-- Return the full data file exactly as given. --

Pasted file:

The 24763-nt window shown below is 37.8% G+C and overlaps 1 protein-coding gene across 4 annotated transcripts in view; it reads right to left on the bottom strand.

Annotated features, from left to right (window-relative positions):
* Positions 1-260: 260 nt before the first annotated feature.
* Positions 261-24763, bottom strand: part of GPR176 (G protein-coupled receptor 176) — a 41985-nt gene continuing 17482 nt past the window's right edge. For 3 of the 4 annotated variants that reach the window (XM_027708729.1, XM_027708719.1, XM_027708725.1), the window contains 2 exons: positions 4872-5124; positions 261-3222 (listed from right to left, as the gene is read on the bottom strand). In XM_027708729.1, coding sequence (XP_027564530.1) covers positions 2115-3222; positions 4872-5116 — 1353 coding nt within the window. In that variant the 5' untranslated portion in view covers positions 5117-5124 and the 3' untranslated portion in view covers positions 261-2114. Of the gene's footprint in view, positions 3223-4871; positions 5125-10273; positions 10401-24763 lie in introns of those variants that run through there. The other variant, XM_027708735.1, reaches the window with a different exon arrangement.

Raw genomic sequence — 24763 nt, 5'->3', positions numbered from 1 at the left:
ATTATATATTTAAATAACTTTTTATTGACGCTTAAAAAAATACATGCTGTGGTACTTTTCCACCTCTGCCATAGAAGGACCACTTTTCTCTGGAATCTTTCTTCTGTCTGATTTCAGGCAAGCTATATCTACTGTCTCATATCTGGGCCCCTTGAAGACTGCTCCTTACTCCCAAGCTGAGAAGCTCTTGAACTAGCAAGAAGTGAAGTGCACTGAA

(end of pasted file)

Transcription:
The 24763-nt window shown below is 37.8% G+C and overlaps 1 protein-coding gene across 4 annotated transcripts in view; it reads right to left on the bottom strand.

Annotated features, from left to right (window-relative positions):
* Positions 1-260: 260 nt before the first annotated feature.
* Positions 261-24763, bottom strand: part of GPR176 (G protein-coupled receptor 176) — a 41985-nt gene continuing 17482 nt past the window's right edge. For 3 of the 4 annotated variants that reach the window (XM_027708729.1, XM_027708719.1, XM_027708725.1), the window contains 2 exons: positions 4872-5124; positions 261-3222 (listed from right to left, as the gene is read on the bottom strand). In XM_027708729.1, coding sequence (XP_027564530.1) covers positions 2115-3222; positions 4872-5116 — 1353 coding nt within the window. In that variant the 5' untranslated portion in view covers positions 5117-5124 and the 3' untranslated portion in view covers positions 261-2114. Of the gene's footprint in view, positions 3223-4871; positions 5125-10273; positions 10401-24763 lie in introns of those variants that run through there. The other variant, XM_027708735.1, reaches the window with a different exon arrangement.

Raw genomic sequence — 24763 nt, 5'->3', positions numbered from 1 at the left:
ATTATATATTTAAATAACTTTTTATTGACGCTTAAAAAAATACATGCTGTGGTACTTTTCCACCTCTGCCATAGAAGGACCACTTTTCTCTGGAATCTTTCTTCTGTCTGATTTCAGGCAAGCTATATCTACTGTCTCATATCTGGGCCCCTTGAAGACTGCTCCTTACTCCCAAGCTGAGAAGCTCTTGAACTAGCAAGAAGTGAAGTGCACTGAA